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Everything posted by exapno

  1. The host for the January Friday Night Spotlight: Neil Simon will be.....(drumroll)...Ken Levine Who's Ken Levine, you might ask? Ken Levine (pronounced La- VINE, not La Veen), is a veteran TV writer/director, whose credits - usually with partner David Isaacs pretty much cover the cream of the late 70s/80s sitcom crop. Levine and Isaacs produced/story edited the Silver Age of MASH after Larry Gelbart left. They were the prime writing force for the initial (and series defining) season of CHEERS, and after leaving there, still contributed many, many fine scripts for that show. they also wro
  2. My 80 yr old was born in Missouri...then moved to Kansas - the real family home. She spent her life from age 12 on in Salina, Ks. I got to spend several summers out there as a kid (Im from Orange Co NY), so I always try to catch Picnic whenever TCM shows it, as several scenes were shot in Salina. The very beginning of the movie, with William Holden hopping of the freight train, and the grain elevator scenes were shot there - in fact, if you look closely you can see a grain elevator with 'Salina' on it! And all the scenes in the 'rich' part of town were done at Salina, where the well off pa
  3. Joe Adamson's classic, GROUCHO, HARPO, CHICO, and SOMETIMES ZEPPO, sums up pretty well the difficulty surrounding the production of COCOANUTS (proper 'improper' spelling) - which included the idea that no one had any clue how to make a musical! Also somebody at Paramount concluded that they needed to feature Oscar Shaw and Mary Eaton more than the Marxes - to the point of giving THEM the fade out!. And lets not forget that, the brothers were still on Broadway with ANIMAL CRACKERS, so, they were shooting COCOANUTS during the day, and then running to the 44th St Theater to do ANIMAL CRA
  4. Just about all the kids in A Christmas Story were real good - and the adults too. And I will make the obligatory Natalie Wood in Miracle on 34th St reference before anyone else! Only the Barone kids of Everybody Loves Raymond were shown less than poor Larry Mathews in TDVDS.... Edited by: exapno on Nov 14, 2012 11:07 PM
  5. Love thelittle programmers RKO used to do with nothing but character actors in it. Stuff like the 1937 THE LIFE OF THE PARTY, that has as its 'stars' : Joe Penner (that should be enough right there), Gene Raymond, Harry 'Parkyakarkus' Towne, Harriet Hilliard (pre-Ozzie), Victor Moore (of course), an at best 14 year old Ann Miller, Billy Gilbert - because they needed an orchestra leader, Franklin Pangborn, and best of alll - the one and only Margaret Dumont. Several thoughts occur viewing that list 1. Yes, Joe Penner and Parkyakarkus do schtick together - a sight most memorable.. 2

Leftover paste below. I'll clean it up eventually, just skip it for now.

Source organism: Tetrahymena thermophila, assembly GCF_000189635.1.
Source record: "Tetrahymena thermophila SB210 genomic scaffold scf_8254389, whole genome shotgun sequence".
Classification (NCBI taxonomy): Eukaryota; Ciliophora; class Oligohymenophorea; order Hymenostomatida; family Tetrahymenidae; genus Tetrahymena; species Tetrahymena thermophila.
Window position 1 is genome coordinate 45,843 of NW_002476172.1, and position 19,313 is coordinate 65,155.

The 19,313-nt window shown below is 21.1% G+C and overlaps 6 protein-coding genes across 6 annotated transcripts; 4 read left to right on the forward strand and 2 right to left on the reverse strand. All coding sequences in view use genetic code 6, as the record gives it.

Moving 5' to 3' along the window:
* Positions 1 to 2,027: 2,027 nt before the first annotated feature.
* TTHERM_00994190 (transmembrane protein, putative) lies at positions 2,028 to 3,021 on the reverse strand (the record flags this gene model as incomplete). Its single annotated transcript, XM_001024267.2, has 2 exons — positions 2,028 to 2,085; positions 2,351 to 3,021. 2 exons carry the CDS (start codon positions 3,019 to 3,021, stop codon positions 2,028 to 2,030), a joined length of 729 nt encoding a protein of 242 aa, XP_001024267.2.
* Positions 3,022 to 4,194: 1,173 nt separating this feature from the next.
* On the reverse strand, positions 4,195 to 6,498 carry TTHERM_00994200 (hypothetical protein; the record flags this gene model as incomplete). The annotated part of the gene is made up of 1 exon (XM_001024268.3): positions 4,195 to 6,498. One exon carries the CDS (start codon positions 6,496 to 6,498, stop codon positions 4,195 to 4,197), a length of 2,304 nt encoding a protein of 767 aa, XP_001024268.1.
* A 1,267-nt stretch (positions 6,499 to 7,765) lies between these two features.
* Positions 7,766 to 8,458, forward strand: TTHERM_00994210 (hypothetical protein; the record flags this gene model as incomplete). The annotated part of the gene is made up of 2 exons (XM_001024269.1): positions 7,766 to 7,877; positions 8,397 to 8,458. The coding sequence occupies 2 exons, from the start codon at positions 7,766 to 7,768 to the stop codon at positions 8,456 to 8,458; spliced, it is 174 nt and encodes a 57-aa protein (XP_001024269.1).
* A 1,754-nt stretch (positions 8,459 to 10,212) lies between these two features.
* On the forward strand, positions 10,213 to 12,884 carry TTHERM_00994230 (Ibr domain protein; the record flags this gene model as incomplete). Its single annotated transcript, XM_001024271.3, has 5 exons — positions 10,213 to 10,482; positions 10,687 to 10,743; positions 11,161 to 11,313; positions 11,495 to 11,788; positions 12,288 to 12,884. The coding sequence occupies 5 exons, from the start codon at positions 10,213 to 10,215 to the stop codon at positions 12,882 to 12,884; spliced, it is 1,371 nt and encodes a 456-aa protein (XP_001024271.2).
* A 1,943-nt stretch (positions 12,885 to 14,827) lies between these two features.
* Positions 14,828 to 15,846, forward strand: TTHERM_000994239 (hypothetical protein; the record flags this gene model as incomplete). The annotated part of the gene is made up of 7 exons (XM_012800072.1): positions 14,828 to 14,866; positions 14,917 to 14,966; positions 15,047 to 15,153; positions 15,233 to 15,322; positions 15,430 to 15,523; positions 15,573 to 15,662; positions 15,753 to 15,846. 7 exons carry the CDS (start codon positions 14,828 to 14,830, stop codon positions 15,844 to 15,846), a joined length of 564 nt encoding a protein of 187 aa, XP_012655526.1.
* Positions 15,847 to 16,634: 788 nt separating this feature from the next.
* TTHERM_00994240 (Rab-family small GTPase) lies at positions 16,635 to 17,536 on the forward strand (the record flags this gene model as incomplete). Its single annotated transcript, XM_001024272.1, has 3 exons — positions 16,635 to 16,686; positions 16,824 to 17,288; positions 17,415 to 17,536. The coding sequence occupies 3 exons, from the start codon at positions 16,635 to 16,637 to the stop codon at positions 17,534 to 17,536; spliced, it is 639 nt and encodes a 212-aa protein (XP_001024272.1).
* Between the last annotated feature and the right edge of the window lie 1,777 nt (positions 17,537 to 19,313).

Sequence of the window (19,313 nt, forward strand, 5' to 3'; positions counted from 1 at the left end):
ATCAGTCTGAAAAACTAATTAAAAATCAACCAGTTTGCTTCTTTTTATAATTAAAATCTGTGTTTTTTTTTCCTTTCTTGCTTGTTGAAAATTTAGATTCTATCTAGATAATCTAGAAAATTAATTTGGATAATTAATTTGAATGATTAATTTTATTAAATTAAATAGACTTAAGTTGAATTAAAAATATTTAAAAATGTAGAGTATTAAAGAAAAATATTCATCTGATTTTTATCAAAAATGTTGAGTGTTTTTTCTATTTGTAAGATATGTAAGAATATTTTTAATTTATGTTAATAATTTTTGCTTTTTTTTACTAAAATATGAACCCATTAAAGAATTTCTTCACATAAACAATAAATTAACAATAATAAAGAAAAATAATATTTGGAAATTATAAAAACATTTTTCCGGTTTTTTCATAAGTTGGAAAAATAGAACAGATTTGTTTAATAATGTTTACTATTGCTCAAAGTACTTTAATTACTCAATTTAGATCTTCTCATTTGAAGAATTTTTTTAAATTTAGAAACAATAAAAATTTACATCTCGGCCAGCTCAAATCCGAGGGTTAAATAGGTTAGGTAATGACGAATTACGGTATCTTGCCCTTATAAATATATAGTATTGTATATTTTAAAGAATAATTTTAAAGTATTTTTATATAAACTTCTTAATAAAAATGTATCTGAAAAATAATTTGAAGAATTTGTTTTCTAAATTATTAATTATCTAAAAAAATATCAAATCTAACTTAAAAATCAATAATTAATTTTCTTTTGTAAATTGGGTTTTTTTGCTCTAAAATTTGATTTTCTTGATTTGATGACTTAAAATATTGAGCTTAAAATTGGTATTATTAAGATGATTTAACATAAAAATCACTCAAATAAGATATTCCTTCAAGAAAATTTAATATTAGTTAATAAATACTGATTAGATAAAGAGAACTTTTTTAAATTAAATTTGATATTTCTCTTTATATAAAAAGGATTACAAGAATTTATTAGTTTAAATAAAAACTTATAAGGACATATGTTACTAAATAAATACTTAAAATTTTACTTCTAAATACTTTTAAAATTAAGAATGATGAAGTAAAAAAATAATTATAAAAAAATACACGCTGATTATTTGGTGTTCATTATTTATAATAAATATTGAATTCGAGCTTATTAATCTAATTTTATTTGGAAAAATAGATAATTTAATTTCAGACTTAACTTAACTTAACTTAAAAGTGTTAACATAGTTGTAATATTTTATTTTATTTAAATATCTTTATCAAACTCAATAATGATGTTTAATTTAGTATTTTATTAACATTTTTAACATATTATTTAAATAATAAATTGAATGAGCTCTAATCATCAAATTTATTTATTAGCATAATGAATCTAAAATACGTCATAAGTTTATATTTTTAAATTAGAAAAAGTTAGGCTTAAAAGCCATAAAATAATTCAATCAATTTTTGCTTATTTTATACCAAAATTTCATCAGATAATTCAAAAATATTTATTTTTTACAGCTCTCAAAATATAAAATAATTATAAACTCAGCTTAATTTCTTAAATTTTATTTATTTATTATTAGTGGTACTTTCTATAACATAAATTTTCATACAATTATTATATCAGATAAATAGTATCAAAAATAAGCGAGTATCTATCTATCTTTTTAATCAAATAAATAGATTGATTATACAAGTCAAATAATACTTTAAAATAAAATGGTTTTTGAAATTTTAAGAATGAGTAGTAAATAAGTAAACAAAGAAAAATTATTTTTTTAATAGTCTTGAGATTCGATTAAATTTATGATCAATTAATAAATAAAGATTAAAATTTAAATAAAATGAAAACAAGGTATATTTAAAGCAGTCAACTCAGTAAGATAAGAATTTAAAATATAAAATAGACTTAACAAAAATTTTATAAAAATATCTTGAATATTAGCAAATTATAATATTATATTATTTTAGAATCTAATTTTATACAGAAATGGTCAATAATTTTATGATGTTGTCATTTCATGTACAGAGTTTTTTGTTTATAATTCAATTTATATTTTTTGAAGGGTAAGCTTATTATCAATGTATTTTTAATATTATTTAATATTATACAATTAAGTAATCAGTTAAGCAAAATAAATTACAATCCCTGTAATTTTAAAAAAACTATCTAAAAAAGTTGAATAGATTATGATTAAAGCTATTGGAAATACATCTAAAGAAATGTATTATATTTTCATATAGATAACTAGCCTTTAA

6. *Capuchin:* The only things they did with the reworked was: Replaced all the flybys with new ones, instead of having the same old fly by and orbit shots, there are slightky different ones for each show - and even then they pretty much followed what had been there before - only done better. all of the space effect shots of course - things like the Fesarius in the Corbomite Maneuver are subtly awe inspiring now A lot of the old matte paintings were upgraded - in Requiem for Methusalah, they had reused the fortress from The Cage, but now its a grand original palace for Mr Br
  7. .*UniversalHorror:* Are seriously comparing Ray Harryhausen's work to the stuff done by Hollywood optical houses like Westheimer and Cinema Research?? I have found it amusing that some Trek fans have been so...inflexible in their thinking about the CGI upgrades in these episodes - to the point of not even TRYING to watch one or two see what they are like! I think Roddenberry would be horrified that some of his 'people' have grown to be so intolerent of change and so set in their ways, they could not even try and look at one or two, Considering that it was supervised by people that
  8. A good use of CGI in 'helping' an old piece out was in the recent reworking of the original *Star Trek* series. The original model effects in the show were at best OK - even for 1966/7/8/9, so any reworking of then would have been helpful, but there are certain episdes where there was marked improvement to the point of making the episodes even better. The classic case of this was the already superb episode, "The Doomsday Machine", where instead of a crude sock for the title machine, and an AMT model kit for the crippled starship Constellation, you now get a fully realized and SCARY machin
  9. John Landis in his heyday seemed particularly fond of the 'curtain call' end credit sequence. In *Trading Places*, the shot used for each performer was one where there were breaking up or smiling at the end of a take - all except Don Ameche. And in *Animal House,* if you did not stay to the end of the credits, you missed the wonderful bit where they added on to the 'When in Hollywood, visit the Universal Studio Tour', with 'ask for Babs'! And of course, the Zucker/Abrahams/Zucker team practically put a patent on the 'inserting funny asides into the end credits' thing, the first, for *Ai
  10. I remember Tony Martin mainly from TV shows like Dean Martin and The Hollywood Palace while I was growing up then, of course, as the "composer" of the Tenement Symphony in Four Flats from THE BIG STORE. RIP BTW-I think you're right about him being the final Marx movie survivor. Bruce Gordon was in LOVE HAPPY and he died in 2011. Other than the uncredited kids from THE BIG STORE furniture department, there's no other possibilitiies. Maybe some of the kids in the Punch and Judy segment of MONKEY BUSINESS.might be around. The last writer was Irving Brecher, who passed in 2008